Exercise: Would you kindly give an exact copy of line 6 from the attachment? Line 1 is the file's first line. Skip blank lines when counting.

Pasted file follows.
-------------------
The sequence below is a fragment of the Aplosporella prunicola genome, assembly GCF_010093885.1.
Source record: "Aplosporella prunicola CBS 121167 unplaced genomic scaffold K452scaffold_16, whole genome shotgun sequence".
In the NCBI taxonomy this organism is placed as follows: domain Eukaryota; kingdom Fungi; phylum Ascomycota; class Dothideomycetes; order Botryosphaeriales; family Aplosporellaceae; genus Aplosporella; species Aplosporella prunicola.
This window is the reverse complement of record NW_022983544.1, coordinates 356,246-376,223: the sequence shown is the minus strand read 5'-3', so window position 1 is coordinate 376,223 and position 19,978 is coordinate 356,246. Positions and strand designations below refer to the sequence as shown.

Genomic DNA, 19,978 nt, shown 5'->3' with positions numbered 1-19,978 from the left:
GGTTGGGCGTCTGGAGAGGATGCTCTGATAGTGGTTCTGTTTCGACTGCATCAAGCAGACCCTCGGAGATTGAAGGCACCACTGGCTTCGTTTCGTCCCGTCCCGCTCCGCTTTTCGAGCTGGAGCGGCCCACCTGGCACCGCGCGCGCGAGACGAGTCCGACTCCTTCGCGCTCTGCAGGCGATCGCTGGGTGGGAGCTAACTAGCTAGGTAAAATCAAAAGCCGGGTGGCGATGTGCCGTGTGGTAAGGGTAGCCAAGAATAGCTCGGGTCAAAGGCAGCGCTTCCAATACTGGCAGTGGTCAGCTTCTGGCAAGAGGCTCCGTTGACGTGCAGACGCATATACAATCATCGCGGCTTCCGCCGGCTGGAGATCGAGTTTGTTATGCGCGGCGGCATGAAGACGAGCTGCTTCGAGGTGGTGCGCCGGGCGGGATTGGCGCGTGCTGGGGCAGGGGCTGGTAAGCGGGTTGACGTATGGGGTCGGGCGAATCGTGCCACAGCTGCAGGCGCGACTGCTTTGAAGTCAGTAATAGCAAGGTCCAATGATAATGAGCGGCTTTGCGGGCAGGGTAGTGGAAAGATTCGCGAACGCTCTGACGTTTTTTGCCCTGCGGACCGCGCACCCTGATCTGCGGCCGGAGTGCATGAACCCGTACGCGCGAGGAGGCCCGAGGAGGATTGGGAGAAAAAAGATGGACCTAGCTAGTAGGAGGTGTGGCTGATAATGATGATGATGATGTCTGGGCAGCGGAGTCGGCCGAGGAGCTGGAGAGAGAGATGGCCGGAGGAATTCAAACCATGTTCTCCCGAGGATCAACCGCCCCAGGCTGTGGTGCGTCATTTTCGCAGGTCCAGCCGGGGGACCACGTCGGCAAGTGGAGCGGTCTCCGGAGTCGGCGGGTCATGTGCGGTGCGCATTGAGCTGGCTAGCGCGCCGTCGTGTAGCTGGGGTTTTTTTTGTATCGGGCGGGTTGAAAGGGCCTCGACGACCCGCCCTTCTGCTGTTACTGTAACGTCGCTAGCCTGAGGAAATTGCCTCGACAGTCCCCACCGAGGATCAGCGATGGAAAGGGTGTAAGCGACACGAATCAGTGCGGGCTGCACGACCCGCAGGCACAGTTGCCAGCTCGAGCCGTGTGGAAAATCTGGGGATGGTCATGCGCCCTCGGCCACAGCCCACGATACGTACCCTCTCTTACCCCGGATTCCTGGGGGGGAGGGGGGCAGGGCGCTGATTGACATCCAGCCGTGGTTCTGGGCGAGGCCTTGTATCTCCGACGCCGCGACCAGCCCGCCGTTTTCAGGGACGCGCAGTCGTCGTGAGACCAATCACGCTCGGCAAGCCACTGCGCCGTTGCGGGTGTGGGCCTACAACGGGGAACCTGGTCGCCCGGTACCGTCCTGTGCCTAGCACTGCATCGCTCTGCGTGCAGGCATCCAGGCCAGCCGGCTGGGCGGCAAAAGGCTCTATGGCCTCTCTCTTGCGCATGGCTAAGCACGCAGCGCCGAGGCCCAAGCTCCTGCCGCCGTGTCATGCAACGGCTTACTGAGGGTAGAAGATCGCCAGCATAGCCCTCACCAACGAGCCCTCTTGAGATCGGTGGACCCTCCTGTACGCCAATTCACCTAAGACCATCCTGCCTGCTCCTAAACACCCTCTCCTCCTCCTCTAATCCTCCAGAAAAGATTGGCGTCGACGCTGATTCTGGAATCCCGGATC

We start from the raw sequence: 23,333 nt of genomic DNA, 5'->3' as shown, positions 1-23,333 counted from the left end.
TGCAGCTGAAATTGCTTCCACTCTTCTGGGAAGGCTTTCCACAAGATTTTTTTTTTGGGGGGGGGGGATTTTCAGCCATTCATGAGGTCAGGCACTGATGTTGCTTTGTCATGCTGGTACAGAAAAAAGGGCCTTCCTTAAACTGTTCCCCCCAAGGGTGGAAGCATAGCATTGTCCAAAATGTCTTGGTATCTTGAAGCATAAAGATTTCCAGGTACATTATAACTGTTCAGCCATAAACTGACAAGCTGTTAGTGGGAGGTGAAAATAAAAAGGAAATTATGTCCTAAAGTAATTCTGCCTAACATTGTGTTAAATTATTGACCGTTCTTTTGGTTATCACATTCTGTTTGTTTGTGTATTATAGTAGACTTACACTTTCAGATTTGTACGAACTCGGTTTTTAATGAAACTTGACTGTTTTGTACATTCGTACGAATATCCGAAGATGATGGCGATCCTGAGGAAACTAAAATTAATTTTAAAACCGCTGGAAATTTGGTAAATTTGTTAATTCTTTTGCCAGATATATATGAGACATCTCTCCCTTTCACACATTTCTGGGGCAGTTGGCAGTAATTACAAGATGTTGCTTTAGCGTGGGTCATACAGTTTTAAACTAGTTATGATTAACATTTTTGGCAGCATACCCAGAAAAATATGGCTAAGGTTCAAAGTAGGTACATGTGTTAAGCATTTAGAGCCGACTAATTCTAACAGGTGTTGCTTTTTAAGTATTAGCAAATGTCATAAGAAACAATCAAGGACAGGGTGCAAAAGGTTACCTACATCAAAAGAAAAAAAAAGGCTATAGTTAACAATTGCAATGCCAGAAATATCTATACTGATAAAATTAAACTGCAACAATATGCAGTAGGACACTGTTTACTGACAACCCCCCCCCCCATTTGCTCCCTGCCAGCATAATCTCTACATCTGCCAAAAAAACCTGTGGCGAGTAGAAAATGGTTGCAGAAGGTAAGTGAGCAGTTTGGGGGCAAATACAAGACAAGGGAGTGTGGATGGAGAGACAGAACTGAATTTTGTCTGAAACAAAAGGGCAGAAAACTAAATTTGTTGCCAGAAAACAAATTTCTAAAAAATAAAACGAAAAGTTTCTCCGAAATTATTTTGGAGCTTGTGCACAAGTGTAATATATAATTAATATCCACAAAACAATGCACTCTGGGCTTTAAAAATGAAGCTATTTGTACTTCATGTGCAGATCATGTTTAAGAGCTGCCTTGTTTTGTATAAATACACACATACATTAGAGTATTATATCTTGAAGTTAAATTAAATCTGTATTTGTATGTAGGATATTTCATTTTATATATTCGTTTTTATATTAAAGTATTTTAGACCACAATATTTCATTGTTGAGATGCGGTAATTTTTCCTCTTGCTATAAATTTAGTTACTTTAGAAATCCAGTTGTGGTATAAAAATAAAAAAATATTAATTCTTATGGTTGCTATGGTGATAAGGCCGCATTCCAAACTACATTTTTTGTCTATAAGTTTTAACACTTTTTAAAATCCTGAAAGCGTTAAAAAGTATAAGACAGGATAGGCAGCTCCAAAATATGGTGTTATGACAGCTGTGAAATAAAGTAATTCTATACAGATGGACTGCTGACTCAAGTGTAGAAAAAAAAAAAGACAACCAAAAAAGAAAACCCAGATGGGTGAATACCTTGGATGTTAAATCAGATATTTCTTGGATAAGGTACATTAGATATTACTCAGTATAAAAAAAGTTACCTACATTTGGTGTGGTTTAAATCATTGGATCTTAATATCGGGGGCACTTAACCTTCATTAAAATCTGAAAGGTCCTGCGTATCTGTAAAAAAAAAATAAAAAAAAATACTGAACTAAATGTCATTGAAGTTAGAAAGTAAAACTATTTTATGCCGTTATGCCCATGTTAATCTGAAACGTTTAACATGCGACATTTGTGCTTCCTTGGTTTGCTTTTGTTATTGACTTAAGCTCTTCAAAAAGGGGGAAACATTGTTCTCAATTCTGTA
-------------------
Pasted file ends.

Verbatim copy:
GGTTGGGCGTCTGGAGAGGATGCTCTGATAGTGGTTCTGTTTCGACTGCATCAAGCAGACCCTCGGAGATTGAAGGCACCACTGGCTTCGTTTCGTCCCGTCCCGCTCCGCTTTTCGAGCTGGAGCGGCCCACCTGGCACCGCGCGCGCGAGACGAGTCCGACTCCTTCGCGCTCTGCAGGCGATCGCTGGGTGGGAGCTAACTAGCTAGGTAAAATCAAAAGCCGGGTGGCGATGTGCCGTGTGGTAAGGGTAGCCAAGAATAGCTCGGGTCAAAGGCAGCGCTTCCAATACTGGCAGTGGTCAGCTTCTGGCAAGAGGCTCCGTTGACGTGCAGACGCATATACAATCATCGCGGCTTCCGCCGGCTGGAGATCGAGTTTGTTATGCGCGGCGGCATGAAGACGAGCTGCTTCGAGGTGGTGCGCCGGGCGGGATTGGCGCGTGCTGGGGCAGGGGCTGGTAAGCGGGTTGACGTATGGGGTCGGGCGAATCGTGCCACAGCTGCAGGCGCGACTGCTTTGAAGTCAGTAATAGCAAGGTCCAATGATAATGAGCGGCTTTGCGGGCAGGGTAGTGGAAAGATTCGCGAACGCTCTGACGTTTTTTGCCCTGCGGACCGCGCACCCTGATCTGCGGCCGGAGTGCATGAACCCGTACGCGCGAGGAGGCCCGAGGAGGATTGGGAGAAAAAAGATGGACCTAGCTAGTAGGAGGTGTGGCTGATAATGATGATGATGATGTCTGGGCAGCGGAGTCGGCCGAGGAGCTGGAGAGAGAGATGGCCGGAGGAATTCAAACCATGTTCTCCCGAGGATCAACCGCCCCAGGCTGTGGTGCGTCATTTTCGCAGGTCCAGCCGGGGGACCACGTCGGCAAGTGGAGCGGTCTCCGGAGTCGGCGGGTCATGTGCGGTGCGCATTGAGCTGGCTAGCGCGCCGTCGTGTAGCTGGGGTTTTTTTTGTATCGGGCGGGTTGAAAGGGCCTCGACGACCCGCCCTTCTGCTGTTACTGTAACGTCGCTAGCCTGAGGAAATTGCCTCGACAGTCCCCACCGAGGATCAGCGATGGAAAGGGTGTAAGCGACACGAATCAGTGCGGGCTGCACGACCCGCAGGCACAGTTGCCAGCTCGAGCCGTGTGGAAAATCTGGGGATGGTCATGCGCCCTCGGCCACAGCCCACGATACGTACCCTCTCTTACCCCGGATTCCTGGGGGGGAGGGGGGCAGGGCGCTGATTGACATCCAGCCGTGGTTCTGGGCGAGGCCTTGTATCTCCGACGCCGCGACCAGCCCGCCGTTTTCAGGGACGCGCAGTCGTCGTGAGACCAATCACGCTCGGCAAGCCACTGCGCCGTTGCGGGTGTGGGCCTACAACGGGGAACCTGGTCGCCCGGTACCGTCCTGTGCCTAGCACTGCATCGCTCTGCGTGCAGGCATCCAGGCCAGCCGGCTGGGCGGCAAAAGGCTCTATGGCCTCTCTCTTGCGCATGGCTAAGCACGCAGCGCCGAGGCCCAAGCTCCTGCCGCCGTGTCATGCAACGGCTTACTGAGGGTAGAAGATCGCCAGCATAGCCCTCACCAACGAGCCCTCTTGAGATCGGTGGACCCTCCTGTACGCCAATTCACCTAAGACCATCCTGCCTGCTCCTAAACACCCTCTCCTCCTCCTCTAATCCTCCAGAAAAGATTGGCGTCGACGCTGATTCTGGAATCCCGGATC